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How to Crush Your Enemies with Expensify’s CEO: David Barrett (Video)


Conan Economics or How to Crush Your Enemies with Expensify’s CEO: David Barrett

How do you make your fledgling business seen and heard in a competitive business marketplace? Despite their primarily sloppy execution, some of the world’s largest and most admired businesses share one thing in common: they were all built using the right business economic model.

Expensify CEO David Barrett talks about what it takes for businesses to thrive, spotlighting the need to move from a traditional economic model to Conan Economics, a term inspired by Conan the Barbarian. He also shares some eye-opening insights on how Expensify scaled over the years.

Changing the way you think about business

In business, the concept of raising money is often encouraged and celebrated, even when it should be viewed as an obituary. Raising money does not make for a better business; it only puts more money into your bank account. Unless you have a strategic plan for how to spend it, that money is, in effect, worthless. It’s incredible how fast businesses can spend $100 million and accomplish very little value. If you’re trying to beat your competition by raising more money than them, that won’t get you very far.


The sword and the shield

Conan Economics is about the ability to run a business in a sloppy style and always come up victorious. 

Let’s break down this model into two essential parts:

  • The Sword: Having a product-led growth business
  • The Shield: Owning market consensus

Try not to limit your thinking to the economics your VCs want in business economics. No one built a business solely on metrics like TAT, LTV, etc., even if they say they did.

Investors will invest in your business if:

  • You have a strong brand
  • Your customers like you
  • Your top-line revenue is growing

Nothing else matters.

The Sword: a product-led growth business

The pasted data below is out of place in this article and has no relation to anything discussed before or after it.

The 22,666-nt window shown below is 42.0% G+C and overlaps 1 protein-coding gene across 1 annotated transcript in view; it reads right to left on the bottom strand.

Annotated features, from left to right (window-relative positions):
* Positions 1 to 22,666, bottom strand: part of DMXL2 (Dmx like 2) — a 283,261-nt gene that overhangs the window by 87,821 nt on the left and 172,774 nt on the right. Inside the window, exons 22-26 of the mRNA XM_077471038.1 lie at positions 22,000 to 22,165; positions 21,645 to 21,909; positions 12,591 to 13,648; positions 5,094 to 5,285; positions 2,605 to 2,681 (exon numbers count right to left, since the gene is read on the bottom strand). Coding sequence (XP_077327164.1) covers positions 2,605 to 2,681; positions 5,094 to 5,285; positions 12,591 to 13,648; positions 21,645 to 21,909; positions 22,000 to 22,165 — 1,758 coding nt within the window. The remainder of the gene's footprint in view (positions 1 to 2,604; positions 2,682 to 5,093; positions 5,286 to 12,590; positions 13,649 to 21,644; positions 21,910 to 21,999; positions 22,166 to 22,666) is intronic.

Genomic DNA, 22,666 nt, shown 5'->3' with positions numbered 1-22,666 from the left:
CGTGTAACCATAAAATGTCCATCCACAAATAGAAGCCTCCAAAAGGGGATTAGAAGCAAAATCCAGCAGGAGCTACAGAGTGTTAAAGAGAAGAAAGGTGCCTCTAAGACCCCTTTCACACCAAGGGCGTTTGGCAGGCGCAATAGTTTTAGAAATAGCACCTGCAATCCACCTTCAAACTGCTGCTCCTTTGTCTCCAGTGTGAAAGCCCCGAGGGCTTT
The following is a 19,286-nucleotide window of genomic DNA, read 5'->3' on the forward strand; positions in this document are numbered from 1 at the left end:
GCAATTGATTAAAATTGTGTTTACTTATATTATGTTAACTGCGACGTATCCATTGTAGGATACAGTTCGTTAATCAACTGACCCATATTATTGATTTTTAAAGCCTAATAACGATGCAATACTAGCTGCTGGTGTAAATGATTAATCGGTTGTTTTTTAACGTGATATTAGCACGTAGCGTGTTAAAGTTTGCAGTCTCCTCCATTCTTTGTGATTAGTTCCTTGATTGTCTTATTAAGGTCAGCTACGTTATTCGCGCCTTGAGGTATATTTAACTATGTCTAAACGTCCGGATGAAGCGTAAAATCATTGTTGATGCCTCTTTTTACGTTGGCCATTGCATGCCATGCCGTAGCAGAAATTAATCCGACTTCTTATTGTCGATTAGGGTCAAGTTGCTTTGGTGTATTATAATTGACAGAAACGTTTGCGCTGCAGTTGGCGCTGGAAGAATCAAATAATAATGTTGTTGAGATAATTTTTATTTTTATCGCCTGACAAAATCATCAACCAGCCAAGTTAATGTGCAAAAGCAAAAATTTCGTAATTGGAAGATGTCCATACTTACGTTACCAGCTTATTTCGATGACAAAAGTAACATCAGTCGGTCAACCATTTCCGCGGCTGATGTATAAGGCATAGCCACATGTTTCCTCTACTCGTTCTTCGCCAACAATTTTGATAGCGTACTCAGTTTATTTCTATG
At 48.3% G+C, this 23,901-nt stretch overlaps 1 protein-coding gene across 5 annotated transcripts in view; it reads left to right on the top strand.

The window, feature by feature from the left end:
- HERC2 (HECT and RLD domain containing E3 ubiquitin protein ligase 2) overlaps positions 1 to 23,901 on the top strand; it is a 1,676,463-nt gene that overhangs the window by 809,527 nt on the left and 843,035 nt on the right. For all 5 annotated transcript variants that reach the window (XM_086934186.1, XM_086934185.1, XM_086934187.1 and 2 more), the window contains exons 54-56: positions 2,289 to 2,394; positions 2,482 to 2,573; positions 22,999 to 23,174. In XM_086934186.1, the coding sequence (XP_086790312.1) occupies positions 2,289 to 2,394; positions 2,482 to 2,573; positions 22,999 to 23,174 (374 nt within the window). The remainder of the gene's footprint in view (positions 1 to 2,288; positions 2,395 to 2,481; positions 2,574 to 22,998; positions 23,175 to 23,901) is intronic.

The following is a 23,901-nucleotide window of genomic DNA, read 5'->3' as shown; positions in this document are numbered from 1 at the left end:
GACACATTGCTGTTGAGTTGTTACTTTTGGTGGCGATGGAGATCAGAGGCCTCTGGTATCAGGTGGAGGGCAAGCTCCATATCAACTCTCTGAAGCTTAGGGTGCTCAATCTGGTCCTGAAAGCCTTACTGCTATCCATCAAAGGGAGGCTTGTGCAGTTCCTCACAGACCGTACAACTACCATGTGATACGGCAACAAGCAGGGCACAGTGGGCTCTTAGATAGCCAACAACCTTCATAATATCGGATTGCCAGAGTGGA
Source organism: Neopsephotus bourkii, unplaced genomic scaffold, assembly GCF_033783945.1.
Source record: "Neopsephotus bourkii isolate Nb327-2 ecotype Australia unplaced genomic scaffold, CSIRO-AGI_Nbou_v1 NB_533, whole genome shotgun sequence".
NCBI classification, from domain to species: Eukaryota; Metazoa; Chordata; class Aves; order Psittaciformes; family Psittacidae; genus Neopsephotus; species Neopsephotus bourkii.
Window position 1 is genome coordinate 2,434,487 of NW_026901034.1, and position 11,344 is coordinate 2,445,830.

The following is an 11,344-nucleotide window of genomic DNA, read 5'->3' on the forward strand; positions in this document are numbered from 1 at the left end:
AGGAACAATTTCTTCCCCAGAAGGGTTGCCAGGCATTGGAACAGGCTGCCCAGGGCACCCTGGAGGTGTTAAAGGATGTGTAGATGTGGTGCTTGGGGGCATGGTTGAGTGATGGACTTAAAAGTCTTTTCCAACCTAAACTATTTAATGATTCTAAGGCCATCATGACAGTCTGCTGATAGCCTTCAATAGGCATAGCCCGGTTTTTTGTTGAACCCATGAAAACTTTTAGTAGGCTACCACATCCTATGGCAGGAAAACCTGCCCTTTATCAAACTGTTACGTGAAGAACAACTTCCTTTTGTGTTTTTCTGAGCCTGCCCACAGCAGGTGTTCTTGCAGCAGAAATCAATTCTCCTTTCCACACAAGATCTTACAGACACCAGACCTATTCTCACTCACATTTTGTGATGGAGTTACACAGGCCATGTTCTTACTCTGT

Every successful business you admire—Google, Facebook, Microsoft, Apple, et al.—was built on a solid, profitable business model. They grew not by acquiring users through ads but by viral and product-led dynamics.

Product-led growth in action at Expensify

Expensify scaled by breaking through the clutter. It adopted an unconventional business economic model. Some of the consequences of this approach were:

  • Expensify recognized its advantage early on. Unlike competitors, Expensify didn’t have to worry about minor errors and money losses.
  • While competitors were too busy chasing specific number goals, Expensify could go big on budgets because their focus was always on the big picture.
  • From being a company no one knew, Expensify went on to buy every sponsorship spot at marketing conferences across the country.
  • Eventually, Expensify launched Expensicon, an exclusive, invite-only conference with the top 100 accounting professionals. These professionals had to earn their spot by selling Expensify subscriptions. The conference essentially funded itself via the partners before they even showed up.

Expensify realized that the opportunity size was massive. Its economic model needed to capture the entire market, which leads to the second piece of the Conan Economics puzzle.

The Shield: market consensus

If you have a product-led business model, your growth via word of mouth depends on people talking about you. If a user refers you to a friend, you will want to live up to the expectation of their referral. Nobody wants to refer a service that may not be able to deliver. However, if your product or service is recognized as the best of its kind, the credential makes it easier for users to recommend your business.

You want the market to agree that you are the best. Once you have that advantage, you will enjoy inbound activity volumes that you could never have paid for.

Once you have that, every new user is a little easier to acquire than the one before. But, if you don’t have that in place, every new customer is just as hard to get as the previous one.

Key takeaways

Advertising is not inherently profitable. For any ad you buy, someone else is willing to pay more—even if this means a loss for them in the short term. If your business model is based on buying each customer, you cannot do that profitably at scale.

Think about the economics of your business as a powerful weapon for long-term growth. Move away from thinking about ratios and the next money target you need to achieve. Unlike traditional business models, don’t look at advertising as the solution to customer acquisition.

Instead, focus on building a business that’s viable in the long run. 

  • Make sure your business is built on a solid, profitable economic model
  • Focus on viral product-led dynamics for growth 
  • Build word of mouth and own market consensus that your business is the best. 

Once you start doing this, you can crush your enemies in the business world—without even blinking.


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